View Poster Application


Extension Education

Stephanie Hollifield
ANR Program Development Coordinator
University of Georgia


Strip-till is the most commonly used minimum tillage systems implemented in Brooks County conservation tillage planting programs. Benefits of strip-till production include: improved soil health, decreased soil erosion, and reduced trips across the field, resulting in savings of both time/money. Strip-till systems have been applied in the production of numerous crops, including peanuts. However, peanut producers have questioned yields achieved with strip-till programs compared to typically higher harvestable peanut yields acquired through conventional tillage systems. In addition, the role of season long water availability, consumption, and usage by the peanut plant has not been defined in a strip-till management system. A commercial peanut field research trial was conducted for analysis of the comparison between soil moisture in conventional tillage compared to conservation tillage and the resulting peanut yields. The main objective was to implement an applied research trial in both irrigated and dryland commercial peanut fields to evaluate the effect of conventional tillage and conservation tillage, as it relates to: plant water availability, usage, consumption, and yield. Peanuts were planted with two field cultural practices; bottom plow utilized for the conventional tillage treatment and strip-tillage for the conservation tillage treatment. Plots were replicated as strips three times within each field. AquaCheck capacitance soil moisture sensors (SMS) were installed in each replicated plot to monitor the difference in soil moisture at soil depths of 8, 16, and 24 inches. Soil moisture data were collected hourly during the entire season. Plots were mechanically harvested and weighed by treatment strip to determine yield. The trial results revealed an increase in yield with the bottom plow tillage treatments over the strip-tillage treatments. However, no significant differences in season long soil moisture was observed or recorded between the conventional and conservation tillage systems. Nonetheless, there were variations in available soil moisture within replicated plots located across the field. Therefore, peanut yield increase with conventional tillage was not attributed to available soil moisture and usage. In addition, soil moisture data indicates that differences in soil type and variations within a field are closely associated with soil water availability, independent of cultural practice implemented at planting.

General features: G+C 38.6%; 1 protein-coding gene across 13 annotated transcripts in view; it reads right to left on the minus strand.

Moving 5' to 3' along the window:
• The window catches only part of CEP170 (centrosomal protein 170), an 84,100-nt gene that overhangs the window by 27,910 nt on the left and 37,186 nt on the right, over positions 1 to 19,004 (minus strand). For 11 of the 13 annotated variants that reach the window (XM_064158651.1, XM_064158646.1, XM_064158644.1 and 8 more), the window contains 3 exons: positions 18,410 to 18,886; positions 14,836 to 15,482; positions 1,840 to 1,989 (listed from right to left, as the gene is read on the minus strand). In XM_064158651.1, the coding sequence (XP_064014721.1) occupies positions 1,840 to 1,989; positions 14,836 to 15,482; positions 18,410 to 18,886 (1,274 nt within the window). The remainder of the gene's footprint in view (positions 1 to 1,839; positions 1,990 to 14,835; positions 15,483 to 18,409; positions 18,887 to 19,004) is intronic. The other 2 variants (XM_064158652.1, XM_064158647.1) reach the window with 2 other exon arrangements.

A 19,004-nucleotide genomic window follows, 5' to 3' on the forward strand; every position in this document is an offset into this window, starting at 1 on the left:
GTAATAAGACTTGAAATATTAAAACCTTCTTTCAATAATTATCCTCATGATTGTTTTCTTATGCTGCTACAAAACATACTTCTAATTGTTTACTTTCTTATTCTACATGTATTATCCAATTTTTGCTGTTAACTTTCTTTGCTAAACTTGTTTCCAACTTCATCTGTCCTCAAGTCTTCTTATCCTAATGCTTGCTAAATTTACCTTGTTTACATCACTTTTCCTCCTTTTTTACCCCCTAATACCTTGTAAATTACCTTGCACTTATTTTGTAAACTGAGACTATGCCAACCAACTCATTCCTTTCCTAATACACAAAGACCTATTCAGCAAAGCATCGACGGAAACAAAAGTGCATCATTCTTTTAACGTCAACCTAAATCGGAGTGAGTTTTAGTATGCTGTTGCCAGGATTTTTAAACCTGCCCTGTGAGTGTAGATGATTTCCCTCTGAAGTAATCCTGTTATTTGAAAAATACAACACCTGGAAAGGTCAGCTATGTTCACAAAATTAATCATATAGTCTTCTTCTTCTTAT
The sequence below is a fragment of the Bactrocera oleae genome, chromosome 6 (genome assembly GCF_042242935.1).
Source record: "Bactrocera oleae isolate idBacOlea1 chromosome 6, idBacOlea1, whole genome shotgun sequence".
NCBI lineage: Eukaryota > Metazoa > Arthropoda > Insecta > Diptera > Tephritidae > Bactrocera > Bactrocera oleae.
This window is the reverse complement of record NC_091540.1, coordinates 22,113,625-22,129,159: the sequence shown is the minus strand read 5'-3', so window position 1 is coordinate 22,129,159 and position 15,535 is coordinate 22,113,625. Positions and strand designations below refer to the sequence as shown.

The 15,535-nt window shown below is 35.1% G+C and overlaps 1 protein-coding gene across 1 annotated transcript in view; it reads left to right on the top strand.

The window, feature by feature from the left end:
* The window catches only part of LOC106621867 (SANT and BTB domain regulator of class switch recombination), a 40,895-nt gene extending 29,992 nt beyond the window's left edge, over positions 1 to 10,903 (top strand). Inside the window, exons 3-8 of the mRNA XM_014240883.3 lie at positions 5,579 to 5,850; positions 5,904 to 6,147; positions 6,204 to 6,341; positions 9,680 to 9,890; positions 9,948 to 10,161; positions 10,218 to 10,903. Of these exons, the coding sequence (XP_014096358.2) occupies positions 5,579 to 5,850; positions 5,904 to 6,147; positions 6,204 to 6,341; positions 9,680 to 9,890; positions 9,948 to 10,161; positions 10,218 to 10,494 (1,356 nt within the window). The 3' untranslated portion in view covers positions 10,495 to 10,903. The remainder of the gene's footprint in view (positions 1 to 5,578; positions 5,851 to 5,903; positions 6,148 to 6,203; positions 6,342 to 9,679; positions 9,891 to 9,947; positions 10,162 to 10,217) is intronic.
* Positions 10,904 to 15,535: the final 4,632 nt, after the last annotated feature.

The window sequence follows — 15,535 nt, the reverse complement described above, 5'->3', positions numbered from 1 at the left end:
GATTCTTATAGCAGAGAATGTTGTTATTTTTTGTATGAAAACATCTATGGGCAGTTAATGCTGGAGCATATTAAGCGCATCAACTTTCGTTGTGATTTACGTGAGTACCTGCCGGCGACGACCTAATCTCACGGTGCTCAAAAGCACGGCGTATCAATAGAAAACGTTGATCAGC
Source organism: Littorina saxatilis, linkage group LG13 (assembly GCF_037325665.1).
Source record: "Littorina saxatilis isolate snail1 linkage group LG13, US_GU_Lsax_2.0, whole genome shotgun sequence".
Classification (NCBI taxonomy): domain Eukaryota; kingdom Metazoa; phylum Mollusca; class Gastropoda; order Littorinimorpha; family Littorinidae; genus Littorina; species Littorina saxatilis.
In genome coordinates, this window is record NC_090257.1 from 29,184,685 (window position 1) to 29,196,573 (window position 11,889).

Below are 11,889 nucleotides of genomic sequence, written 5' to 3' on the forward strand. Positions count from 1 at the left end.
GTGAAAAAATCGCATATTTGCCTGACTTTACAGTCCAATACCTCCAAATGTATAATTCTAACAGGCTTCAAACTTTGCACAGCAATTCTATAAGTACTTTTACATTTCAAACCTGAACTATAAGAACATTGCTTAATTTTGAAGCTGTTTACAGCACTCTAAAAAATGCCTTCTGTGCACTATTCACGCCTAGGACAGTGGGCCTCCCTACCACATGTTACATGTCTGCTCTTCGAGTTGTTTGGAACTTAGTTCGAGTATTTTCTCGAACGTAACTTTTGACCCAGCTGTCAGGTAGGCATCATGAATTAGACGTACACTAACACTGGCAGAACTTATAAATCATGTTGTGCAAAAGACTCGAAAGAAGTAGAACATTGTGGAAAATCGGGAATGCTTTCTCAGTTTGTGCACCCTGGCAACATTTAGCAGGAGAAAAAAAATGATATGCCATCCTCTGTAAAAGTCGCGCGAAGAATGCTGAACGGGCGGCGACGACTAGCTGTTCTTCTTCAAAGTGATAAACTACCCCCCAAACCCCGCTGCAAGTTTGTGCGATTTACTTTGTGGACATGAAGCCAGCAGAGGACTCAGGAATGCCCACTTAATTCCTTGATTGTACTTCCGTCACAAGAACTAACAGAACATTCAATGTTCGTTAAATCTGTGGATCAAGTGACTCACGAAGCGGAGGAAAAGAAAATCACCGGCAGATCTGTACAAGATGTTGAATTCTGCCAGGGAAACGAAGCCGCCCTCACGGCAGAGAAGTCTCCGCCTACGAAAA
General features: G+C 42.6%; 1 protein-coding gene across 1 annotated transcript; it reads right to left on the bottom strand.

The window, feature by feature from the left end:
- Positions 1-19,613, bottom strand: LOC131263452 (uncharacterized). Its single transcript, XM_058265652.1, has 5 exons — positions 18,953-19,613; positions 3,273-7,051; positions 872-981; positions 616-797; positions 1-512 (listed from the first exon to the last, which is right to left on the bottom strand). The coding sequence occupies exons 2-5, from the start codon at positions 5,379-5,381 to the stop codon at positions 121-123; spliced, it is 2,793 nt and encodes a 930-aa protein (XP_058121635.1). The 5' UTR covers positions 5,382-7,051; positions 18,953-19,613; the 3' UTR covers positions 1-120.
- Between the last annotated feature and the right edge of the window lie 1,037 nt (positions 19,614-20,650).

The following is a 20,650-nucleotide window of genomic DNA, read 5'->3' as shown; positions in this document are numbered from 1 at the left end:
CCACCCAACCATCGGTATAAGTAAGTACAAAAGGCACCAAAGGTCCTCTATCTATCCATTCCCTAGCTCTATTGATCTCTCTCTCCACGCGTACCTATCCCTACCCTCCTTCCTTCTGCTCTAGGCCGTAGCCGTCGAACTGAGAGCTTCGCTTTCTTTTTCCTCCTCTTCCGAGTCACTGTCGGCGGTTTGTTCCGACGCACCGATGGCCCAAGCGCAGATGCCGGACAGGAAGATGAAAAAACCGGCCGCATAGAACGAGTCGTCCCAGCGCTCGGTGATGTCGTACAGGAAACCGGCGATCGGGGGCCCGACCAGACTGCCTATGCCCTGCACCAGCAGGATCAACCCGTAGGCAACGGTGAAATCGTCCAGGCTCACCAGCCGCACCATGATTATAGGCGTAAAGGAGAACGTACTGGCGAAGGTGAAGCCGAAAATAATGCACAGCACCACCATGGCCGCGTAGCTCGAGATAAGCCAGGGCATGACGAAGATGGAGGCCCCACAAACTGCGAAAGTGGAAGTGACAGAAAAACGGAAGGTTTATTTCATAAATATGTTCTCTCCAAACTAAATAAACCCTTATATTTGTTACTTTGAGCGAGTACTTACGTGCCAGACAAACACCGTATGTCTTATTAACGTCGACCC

Poster has NOT been presented at any previous NACAA AM/PIC

This poster is being submitted only for display at AM/PIC. Poster is not to be judged, but the abstract will be published in the proceedings.

Click to view Poster

Authors: S. Hollifield, W. Porter
  1. Hollifield, S. UGA Southwest District Agricultural & Natural Resource Program Development Coordinator, University of Georgia, Georgia, 31643
  2. Porter, W. Associate Professor Crop & Soil Sciences, University of Georgia, Georgia, 31793